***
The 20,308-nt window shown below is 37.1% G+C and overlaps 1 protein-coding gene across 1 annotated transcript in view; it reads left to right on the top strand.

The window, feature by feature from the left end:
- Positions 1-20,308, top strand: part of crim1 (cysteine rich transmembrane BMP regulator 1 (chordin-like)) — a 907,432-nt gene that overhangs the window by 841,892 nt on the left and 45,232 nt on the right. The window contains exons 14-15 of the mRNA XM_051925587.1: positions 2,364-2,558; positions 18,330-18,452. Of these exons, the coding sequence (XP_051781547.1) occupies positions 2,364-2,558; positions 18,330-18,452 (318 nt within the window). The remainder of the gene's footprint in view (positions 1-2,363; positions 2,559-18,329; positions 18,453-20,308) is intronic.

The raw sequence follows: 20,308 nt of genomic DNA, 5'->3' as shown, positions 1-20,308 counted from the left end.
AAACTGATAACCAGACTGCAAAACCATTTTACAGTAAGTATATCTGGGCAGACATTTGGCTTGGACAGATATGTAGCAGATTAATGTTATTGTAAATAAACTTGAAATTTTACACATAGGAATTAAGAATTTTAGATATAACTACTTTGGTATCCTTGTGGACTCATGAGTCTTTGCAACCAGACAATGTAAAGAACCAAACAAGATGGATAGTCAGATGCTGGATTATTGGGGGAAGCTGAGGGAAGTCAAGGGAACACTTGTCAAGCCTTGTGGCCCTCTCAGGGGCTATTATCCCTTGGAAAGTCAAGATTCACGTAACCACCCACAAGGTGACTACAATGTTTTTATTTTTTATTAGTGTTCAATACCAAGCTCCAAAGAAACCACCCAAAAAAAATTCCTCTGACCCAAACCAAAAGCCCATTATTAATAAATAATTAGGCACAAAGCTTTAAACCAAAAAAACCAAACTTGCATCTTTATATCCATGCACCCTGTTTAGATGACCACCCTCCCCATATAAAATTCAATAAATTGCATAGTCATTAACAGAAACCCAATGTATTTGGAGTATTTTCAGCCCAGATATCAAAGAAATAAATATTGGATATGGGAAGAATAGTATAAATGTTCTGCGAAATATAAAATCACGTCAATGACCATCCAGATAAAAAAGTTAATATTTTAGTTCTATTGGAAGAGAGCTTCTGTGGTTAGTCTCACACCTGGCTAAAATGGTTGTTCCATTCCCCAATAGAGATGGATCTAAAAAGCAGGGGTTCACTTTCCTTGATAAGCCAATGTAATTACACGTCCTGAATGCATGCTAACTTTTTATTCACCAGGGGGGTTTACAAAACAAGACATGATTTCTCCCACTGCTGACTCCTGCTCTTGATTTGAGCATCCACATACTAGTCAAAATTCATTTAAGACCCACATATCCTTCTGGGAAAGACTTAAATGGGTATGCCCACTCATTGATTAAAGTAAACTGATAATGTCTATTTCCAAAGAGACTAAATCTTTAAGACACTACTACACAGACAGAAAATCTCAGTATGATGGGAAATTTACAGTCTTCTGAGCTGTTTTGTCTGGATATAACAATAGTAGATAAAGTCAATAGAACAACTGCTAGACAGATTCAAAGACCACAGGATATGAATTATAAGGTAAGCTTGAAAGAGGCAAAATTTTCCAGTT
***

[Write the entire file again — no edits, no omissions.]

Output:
The 20,308-nt window shown below is 37.1% G+C and overlaps 1 protein-coding gene across 1 annotated transcript in view; it reads left to right on the top strand.

The window, feature by feature from the left end:
- Positions 1-20,308, top strand: part of crim1 (cysteine rich transmembrane BMP regulator 1 (chordin-like)) — a 907,432-nt gene that overhangs the window by 841,892 nt on the left and 45,232 nt on the right. The window contains exons 14-15 of the mRNA XM_051925587.1: positions 2,364-2,558; positions 18,330-18,452. Of these exons, the coding sequence (XP_051781547.1) occupies positions 2,364-2,558; positions 18,330-18,452 (318 nt within the window). The remainder of the gene's footprint in view (positions 1-2,363; positions 2,559-18,329; positions 18,453-20,308) is intronic.

The raw sequence follows: 20,308 nt of genomic DNA, 5'->3' as shown, positions 1-20,308 counted from the left end.
AAACTGATAACCAGACTGCAAAACCATTTTACAGTAAGTATATCTGGGCAGACATTTGGCTTGGACAGATATGTAGCAGATTAATGTTATTGTAAATAAACTTGAAATTTTACACATAGGAATTAAGAATTTTAGATATAACTACTTTGGTATCCTTGTGGACTCATGAGTCTTTGCAACCAGACAATGTAAAGAACCAAACAAGATGGATAGTCAGATGCTGGATTATTGGGGGAAGCTGAGGGAAGTCAAGGGAACACTTGTCAAGCCTTGTGGCCCTCTCAGGGGCTATTATCCCTTGGAAAGTCAAGATTCACGTAACCACCCACAAGGTGACTACAATGTTTTTATTTTTTATTAGTGTTCAATACCAAGCTCCAAAGAAACCACCCAAAAAAAATTCCTCTGACCCAAACCAAAAGCCCATTATTAATAAATAATTAGGCACAAAGCTTTAAACCAAAAAAACCAAACTTGCATCTTTATATCCATGCACCCTGTTTAGATGACCACCCTCCCCATATAAAATTCAATAAATTGCATAGTCATTAACAGAAACCCAATGTATTTGGAGTATTTTCAGCCCAGATATCAAAGAAATAAATATTGGATATGGGAAGAATAGTATAAATGTTCTGCGAAATATAAAATCACGTCAATGACCATCCAGATAAAAAAGTTAATATTTTAGTTCTATTGGAAGAGAGCTTCTGTGGTTAGTCTCACACCTGGCTAAAATGGTTGTTCCATTCCCCAATAGAGATGGATCTAAAAAGCAGGGGTTCACTTTCCTTGATAAGCCAATGTAATTACACGTCCTGAATGCATGCTAACTTTTTATTCACCAGGGGGGTTTACAAAACAAGACATGATTTCTCCCACTGCTGACTCCTGCTCTTGATTTGAGCATCCACATACTAGTCAAAATTCATTTAAGACCCACATATCCTTCTGGGAAAGACTTAAATGGGTATGCCCACTCATTGATTAAAGTAAACTGATAATGTCTATTTCCAAAGAGACTAAATCTTTAAGACACTACTACACAGACAGAAAATCTCAGTATGATGGGAAATTTACAGTCTTCTGAGCTGTTTTGTCTGGATATAACAATAGTAGATAAAGTCAATAGAACAACTGCTAGACAGATTCAAAGACCACAGGATATGAATTATAAGGTAAGCTTGAAAGAGGCAAAATTTTCCAGTT